The Pennsylvania Youth Congress

In Pennsylvania, municipalities are legally empowered by the state to enact local LGBTQ equality laws and policies. The Pennsylvania Human Relations Act of 1955 allows for cities, townships, boroughs, and counties to pass a non-discrimination ordinance which exceeds the state law (i.e. inclusive of sexual orientation and gender identity or expression.) With the state having stalled on LGBTQ legal equality for several decades, communities across Pennsylvania have organized to enact local laws and policies. Young people have a great opportunity to get involved and have played critical roles in these efforts.

As of January 2019, at least 54 of Pennsylvania’s 2,562 municipalities have passed LGBTQ-inclusive local non-discrimination ordinances. The residents of these municipalities amount to over 33% of Pennsylvania’s overall population (US Census – 2015 Estimates). Pennsylvania has the most number of LGBTQ-inclusive local non-discrimination ordinances adopted of any state in the nation (Movement Advancement Project). Below is the list of Pennsylvania municipalities that have adopted non-discrimination ordinances, with links to the ordinances. [Map last updated October 2018]

More information on local non-discrimination ordinances in PA can be found at the Suburban and Rural Alliance of PA website.



Abington Township
 (April 12, 2012)

Allegheny County (July 1, 2009)
City of Allentown (April 4, 2002)
Ambler Borough (May 17, 2016)
City of Bethlehem (July 1, 2011)
Bridgeport Borough (April 24, 2018)
Bristol Borough (September 9, 2013)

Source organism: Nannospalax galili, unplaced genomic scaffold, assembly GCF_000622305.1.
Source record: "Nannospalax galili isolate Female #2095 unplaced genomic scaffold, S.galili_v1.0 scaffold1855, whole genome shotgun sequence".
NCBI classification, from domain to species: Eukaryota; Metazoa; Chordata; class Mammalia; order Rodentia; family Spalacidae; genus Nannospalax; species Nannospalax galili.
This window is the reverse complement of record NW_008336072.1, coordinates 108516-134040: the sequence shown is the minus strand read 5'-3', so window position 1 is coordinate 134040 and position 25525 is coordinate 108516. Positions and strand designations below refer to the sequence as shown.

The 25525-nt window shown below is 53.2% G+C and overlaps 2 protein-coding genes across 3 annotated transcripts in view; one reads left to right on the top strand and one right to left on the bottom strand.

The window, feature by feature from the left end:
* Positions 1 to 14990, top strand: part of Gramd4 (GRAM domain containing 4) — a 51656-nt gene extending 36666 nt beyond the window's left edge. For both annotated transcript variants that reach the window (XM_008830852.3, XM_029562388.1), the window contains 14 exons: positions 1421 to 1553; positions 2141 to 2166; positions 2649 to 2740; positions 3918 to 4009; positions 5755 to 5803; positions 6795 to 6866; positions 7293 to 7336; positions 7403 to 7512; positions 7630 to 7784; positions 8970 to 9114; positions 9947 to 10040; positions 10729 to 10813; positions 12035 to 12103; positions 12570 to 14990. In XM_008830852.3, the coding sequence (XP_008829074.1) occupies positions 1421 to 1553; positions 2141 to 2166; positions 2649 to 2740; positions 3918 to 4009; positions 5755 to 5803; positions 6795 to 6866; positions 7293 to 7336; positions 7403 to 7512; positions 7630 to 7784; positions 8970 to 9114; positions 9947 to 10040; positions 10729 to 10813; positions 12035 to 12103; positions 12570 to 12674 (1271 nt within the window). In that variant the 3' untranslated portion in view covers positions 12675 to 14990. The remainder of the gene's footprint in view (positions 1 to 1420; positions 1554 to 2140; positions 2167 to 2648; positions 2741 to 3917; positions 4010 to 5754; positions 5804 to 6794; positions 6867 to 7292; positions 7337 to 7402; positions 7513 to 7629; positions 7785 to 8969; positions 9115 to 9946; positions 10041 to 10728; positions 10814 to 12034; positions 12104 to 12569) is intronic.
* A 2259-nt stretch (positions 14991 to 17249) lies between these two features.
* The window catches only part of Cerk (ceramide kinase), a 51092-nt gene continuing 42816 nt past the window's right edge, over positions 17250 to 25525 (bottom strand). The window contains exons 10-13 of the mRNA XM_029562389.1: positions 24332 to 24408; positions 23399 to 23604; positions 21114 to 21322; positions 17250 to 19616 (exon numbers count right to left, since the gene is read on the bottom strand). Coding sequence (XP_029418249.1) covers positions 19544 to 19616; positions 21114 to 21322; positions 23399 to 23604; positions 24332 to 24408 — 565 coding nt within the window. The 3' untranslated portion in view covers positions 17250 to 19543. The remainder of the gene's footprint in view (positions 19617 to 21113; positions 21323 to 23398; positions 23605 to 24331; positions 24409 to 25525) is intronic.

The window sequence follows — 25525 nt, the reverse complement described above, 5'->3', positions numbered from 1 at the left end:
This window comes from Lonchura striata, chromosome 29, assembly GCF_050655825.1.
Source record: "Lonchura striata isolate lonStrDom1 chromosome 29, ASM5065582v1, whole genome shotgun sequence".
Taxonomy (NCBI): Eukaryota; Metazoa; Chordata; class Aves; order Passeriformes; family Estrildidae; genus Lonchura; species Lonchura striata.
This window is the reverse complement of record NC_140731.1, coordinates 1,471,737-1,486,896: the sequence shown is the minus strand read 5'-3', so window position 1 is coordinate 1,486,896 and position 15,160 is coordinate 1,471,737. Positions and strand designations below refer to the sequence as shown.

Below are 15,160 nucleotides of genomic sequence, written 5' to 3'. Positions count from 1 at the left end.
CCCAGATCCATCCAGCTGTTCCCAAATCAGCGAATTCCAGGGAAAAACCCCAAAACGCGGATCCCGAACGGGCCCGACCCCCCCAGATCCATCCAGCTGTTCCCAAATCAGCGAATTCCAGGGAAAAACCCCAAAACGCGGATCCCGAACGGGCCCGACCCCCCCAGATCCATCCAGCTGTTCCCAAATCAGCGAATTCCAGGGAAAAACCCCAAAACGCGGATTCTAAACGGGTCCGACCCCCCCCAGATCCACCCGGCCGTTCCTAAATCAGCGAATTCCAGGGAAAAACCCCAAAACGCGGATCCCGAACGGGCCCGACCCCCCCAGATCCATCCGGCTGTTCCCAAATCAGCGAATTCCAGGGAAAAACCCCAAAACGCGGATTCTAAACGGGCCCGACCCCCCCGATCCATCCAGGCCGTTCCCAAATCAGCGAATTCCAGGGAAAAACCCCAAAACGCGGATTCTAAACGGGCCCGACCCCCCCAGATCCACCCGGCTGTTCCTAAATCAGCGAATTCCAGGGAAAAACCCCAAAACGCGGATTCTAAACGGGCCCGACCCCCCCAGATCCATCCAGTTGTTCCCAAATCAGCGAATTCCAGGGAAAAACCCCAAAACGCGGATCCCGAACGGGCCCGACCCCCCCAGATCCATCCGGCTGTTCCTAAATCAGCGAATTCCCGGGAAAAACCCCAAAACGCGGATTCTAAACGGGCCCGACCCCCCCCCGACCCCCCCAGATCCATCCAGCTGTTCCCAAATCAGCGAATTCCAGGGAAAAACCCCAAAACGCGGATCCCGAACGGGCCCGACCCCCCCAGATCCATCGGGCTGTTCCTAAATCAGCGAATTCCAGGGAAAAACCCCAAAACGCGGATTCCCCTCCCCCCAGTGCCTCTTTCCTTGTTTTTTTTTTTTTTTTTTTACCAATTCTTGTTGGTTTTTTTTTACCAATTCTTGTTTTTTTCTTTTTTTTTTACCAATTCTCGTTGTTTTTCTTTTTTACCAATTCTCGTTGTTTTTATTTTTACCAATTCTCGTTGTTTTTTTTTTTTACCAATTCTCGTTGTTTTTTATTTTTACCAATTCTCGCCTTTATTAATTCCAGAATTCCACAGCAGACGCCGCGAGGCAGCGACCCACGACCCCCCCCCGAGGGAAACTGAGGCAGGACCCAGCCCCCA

Camp Hill Borough (May 10, 2017)
Carlisle Borough (December 8, 2016)

Cheltenham Township (February 15, 2012)
Conshohocken Borough (April 21, 2011)
Dickson City Borough (June 14, 2016)

Downingtown Borough  (March 19, 2014)
Doylestown Borough (August 16, 2010)
City of Easton (July 12, 2006)
East Norriton Township (July 24, 2012)

Erie County (February 26, 2002)
City of Harrisburg (1983)
Hatboro Borough (May 21, 2018)
Haverford Township (February 14, 2011)
Jenkintown Borough (November 28, 2011)
Kennett Square Borough (March 6, 2017)
City of Lancaster (November 27, 2001)
Lansdale Borough (August 15, 2018)
Lansdowne Borough (March 15, 2006)
Lower Merion Township (December 8, 2010)
Mt. Lebanon Township (November 14, 2017)
Narberth Borough (June 21, 2017)

Newtown Borough (October 11, 2011)
Newtown Township (November 28, 2018)

New Hope Borough (September 10, 2002)
Norristown Borough (July 3, 2018)
City of Philadelphia (SO: August 5, 1982/GI: May 16, 2002)
Phoenixville Borough (March 15, 2017)

City of Pittsburgh (SO: April 3, 1990/GI: February 7, 1997)
City of Pittston (May 28, 2013)
Plymouth Township (April 9, 2018)
City of Reading (September 28, 2009)
Ross Township (September 17, 2018)
Royersford Borough (March 28, 2017)

City of Scranton (December 8, 2003)
Springfield Township (September 14, 2011)
State College Borough (December 17, 2007)
Stroudsburg Borough (April 18, 2017)

Susquehanna Township (December 8, 2011)
Swarthmore Borough (March 13, 2006)
Upper Dublin Township (September 12, 2017)
Upper Merion Township (October 18, 2012)
West Chester Borough (September 20, 2006)
West Conshohocken Borough (July 10, 2018)
City of Wilkes-Barre (September 15, 2016)
Whitemarsh Township (November 17, 2011)
Yardley Borough (March 6, 2018)
City of York (September 15, 1998)

School districts can also adopt inclusive non-discrimination policies in terms of sexual orientation and gender identity. Below is a short list of school districts which have LGBTQ friendly equal opportunity policies with links to the documents.

The Lower Merion School District – Policies 103, 104, and 426 (1994: Sexual Orientation, 2016: Gender Identity)

The Philadelphia School District – Policy 102

The State College Area School District – Policy 103 and Policy 104